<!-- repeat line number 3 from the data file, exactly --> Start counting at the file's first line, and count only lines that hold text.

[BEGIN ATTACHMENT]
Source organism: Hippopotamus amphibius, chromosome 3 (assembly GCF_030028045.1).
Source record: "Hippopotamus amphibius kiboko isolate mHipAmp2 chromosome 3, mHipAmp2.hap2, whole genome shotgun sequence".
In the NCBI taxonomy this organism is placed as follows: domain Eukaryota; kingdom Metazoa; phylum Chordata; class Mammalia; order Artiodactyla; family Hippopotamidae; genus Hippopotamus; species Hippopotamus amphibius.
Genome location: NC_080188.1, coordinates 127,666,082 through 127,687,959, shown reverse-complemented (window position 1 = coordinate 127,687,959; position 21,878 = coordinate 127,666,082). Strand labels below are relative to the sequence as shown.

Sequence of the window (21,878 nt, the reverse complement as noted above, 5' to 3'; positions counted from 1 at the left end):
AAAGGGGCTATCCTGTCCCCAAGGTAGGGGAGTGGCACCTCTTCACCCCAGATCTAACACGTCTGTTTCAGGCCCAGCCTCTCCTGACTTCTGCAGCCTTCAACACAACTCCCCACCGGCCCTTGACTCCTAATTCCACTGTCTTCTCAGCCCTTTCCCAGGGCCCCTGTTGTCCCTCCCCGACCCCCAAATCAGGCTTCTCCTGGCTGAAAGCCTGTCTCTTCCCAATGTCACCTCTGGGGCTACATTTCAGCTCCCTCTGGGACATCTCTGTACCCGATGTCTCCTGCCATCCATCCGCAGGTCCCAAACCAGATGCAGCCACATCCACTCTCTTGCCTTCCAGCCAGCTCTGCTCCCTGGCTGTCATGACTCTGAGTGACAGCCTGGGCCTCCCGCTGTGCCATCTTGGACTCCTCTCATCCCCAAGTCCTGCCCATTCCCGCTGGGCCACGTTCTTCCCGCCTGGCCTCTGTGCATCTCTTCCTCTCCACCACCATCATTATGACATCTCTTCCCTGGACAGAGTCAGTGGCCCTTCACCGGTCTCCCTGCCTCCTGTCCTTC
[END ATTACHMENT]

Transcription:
In the NCBI taxonomy this organism is placed as follows: domain Eukaryota; kingdom Metazoa; phylum Chordata; class Mammalia; order Artiodactyla; family Hippopotamidae; genus Hippopotamus; species Hippopotamus amphibius.